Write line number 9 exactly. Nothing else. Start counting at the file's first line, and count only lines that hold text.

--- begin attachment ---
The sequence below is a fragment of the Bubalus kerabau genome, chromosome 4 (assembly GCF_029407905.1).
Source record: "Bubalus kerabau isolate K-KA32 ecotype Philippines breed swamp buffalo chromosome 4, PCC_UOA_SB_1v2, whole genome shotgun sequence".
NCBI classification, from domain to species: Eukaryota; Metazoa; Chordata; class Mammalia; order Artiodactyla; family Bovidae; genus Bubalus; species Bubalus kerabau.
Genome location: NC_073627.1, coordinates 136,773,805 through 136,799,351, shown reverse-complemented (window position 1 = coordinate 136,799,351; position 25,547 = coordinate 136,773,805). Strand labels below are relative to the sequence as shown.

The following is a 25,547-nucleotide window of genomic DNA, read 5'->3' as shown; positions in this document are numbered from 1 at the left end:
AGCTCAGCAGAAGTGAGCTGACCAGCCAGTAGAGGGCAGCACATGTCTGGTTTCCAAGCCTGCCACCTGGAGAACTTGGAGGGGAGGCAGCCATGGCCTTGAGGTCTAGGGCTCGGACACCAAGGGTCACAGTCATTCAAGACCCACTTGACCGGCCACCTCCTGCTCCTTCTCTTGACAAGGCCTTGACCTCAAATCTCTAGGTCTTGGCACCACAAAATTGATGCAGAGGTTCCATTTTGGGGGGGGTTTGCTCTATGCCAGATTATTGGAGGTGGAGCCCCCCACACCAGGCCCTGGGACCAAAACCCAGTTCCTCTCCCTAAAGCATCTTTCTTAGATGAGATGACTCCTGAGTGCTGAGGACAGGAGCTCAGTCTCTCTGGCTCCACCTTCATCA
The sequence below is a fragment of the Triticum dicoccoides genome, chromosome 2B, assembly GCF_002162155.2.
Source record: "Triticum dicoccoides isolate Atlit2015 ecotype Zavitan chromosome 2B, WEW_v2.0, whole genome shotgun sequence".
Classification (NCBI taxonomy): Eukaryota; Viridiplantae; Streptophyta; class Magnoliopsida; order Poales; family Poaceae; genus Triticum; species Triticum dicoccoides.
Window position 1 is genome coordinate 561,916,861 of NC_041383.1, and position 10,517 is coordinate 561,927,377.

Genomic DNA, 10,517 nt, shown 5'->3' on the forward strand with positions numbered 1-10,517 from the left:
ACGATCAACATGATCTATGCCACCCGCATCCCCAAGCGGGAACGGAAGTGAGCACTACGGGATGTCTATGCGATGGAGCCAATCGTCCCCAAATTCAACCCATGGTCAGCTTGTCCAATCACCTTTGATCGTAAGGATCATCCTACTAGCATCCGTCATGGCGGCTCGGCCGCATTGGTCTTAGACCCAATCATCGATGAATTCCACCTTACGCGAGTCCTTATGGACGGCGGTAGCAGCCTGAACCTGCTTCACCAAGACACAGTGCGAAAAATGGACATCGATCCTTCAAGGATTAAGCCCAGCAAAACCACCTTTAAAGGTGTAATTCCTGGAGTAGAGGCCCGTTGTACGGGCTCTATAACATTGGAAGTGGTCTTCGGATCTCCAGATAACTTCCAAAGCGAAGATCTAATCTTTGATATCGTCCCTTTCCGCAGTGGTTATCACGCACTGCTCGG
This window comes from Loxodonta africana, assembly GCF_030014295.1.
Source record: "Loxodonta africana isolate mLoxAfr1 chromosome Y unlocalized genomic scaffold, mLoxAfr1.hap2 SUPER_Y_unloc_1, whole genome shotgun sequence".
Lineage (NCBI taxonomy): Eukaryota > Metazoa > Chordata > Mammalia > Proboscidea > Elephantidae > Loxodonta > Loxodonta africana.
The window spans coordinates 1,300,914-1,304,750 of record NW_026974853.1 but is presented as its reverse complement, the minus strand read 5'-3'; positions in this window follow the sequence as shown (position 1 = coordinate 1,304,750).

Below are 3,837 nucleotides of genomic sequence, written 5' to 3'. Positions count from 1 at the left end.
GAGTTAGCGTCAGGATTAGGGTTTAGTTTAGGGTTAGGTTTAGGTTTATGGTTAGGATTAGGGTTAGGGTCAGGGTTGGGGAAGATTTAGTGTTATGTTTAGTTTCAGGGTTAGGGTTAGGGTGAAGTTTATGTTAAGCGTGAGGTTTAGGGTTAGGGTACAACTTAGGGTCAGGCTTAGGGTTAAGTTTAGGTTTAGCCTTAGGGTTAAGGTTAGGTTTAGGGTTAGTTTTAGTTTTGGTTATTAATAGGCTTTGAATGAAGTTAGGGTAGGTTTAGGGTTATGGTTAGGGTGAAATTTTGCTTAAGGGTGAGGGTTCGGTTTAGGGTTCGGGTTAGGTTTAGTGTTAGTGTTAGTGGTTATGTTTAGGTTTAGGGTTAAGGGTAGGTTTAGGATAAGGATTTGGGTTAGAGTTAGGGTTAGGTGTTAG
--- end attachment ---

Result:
Classification (NCBI taxonomy): Eukaryota; Viridiplantae; Streptophyta; class Magnoliopsida; order Poales; family Poaceae; genus Triticum; species Triticum dicoccoides.